Chemical reactions in baking a cake
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Chemical reactions in baking a cake

When baking a cake it is considered as a chemical change because you can’t get your ingredients back and we know that it is a chemical change because heat energy is involved. When you are mixing your cake, it includes such ingredients as water, oil, and eggs. Simple forms of dissolving and mixing are considered physical changes, but mixing the ingredients of a cake is not a simple mixing process. A chemical change starts to occur when the ingredients are mixed, forming new substances.

Carbon dioxide is one of the major gases that are responsible for leavening in baking. In cakes, it comes from the reaction of sodium bicarbonate under acidic conditions. In bread making (or special yeasted cakes), the yeast organisms expel carbon dioxide as they feed off of sugars. Leavening agents such as baking soda, baking powder, and yeast give cake dough its lightness. Baking soda reacts in the dough with acids to make carbon dioxide, which makes the dough rise. Baking powder, which is baking soda with additional acidic salt, releases carbon dioxide twice during the baking process, once when it hits the water, and again when it reaches a certain temperature in the oven. The heat helps baking powder produce tiny bubbles of carbon dioxide, which make a cake light and fluffy. When yeast, a single-celled fungus that feeds on starch and sugars, is added to the dough, it also releases carbon dioxide bubbles, giving the dough a light, delicate texture.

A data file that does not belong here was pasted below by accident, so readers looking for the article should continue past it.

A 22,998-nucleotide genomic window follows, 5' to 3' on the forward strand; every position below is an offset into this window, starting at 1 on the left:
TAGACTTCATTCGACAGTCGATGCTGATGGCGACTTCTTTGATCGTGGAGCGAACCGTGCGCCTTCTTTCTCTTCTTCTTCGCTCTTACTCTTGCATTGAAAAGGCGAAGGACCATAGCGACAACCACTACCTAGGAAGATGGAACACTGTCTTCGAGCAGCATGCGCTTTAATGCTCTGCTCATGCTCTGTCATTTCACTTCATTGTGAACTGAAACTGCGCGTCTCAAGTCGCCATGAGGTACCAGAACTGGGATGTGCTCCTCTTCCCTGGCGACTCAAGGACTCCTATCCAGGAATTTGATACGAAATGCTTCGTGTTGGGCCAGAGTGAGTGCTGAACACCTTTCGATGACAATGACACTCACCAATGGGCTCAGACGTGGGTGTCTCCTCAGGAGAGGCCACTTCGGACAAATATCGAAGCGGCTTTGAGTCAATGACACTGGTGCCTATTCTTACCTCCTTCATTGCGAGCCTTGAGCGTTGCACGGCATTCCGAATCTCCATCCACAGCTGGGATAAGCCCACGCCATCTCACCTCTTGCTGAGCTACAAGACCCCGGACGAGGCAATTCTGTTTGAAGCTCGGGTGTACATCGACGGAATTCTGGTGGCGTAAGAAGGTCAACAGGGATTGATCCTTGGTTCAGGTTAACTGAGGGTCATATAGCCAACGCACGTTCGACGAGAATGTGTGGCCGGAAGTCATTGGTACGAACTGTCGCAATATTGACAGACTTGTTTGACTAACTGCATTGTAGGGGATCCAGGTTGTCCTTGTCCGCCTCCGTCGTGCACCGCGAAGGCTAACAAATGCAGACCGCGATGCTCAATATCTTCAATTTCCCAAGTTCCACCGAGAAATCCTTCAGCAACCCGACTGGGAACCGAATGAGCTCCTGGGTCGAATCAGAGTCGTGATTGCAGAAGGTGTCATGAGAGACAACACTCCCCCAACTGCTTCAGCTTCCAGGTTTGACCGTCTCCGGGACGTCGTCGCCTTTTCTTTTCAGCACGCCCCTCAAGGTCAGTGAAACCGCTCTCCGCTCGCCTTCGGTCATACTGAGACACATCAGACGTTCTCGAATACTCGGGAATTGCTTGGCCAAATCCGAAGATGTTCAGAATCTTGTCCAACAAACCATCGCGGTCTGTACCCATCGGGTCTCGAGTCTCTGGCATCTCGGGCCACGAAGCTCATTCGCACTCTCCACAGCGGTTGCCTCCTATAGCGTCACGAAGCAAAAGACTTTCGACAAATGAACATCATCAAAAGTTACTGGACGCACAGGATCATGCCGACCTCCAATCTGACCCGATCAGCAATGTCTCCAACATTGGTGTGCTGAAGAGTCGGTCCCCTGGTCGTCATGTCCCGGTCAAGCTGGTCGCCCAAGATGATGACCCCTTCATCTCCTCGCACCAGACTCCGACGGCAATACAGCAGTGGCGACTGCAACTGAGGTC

Baking soda is used in recipes that also include an acidic ingredient, such as cream, buttermilk, or citrus juice. Basically, baking powder is typically used when the recipe doesn’t feature an acidic ingredient, as the powder already includes the acid needed to produce carbon dioxide. Baked good mixtures can vary greatly in their acidity level. To produce a desirable baked good, you need to find the right balance between acid and base. Some recipes may call for both baking soda and baking powder. It is because the recipe contains an acid that needs to be offset by the baking soda but may not be enough to completely leaven the product.

It is possible to interchange baking soda and baking powder in recipes, but it is not as straightforward as simply replacing one for the other. Though substituting baking powder for baking soda is not highly recommended, you may be able to make it work in a pinch. If your recipe needs baking powder and all you have at hand is baking soda, you may be able to substitute, but you need to include additional ingredients. Because baking soda is lacking the acid that baking powder would normally add to the recipe, you have to make sure to add an acidic ingredient, such as cream of tartar, to activate the baking soda. And also, baking soda has much stronger leavening power than baking powder. As a rule of thumb, about 1 teaspoon of baking powder is equivalent to 1/4 teaspoon of baking soda.

In substitution with baking powder and baking soda in recipes isn’t as simple as a 1:1 basis, it can work with certain alterations to your recipe. Many baked recipes include baking soda or baking powder as a leavening agent. Some may even include both. While both products appear similar, they’re certainly not the same. Baking soda is sodium bicarbonate, which requires acid and a liquid to become activated and help baked rise. And baking powder includes sodium bicarbonate, as well as an acid. It only needs a liquid to become activated. Substituting one for the other is possible with careful adjustments.

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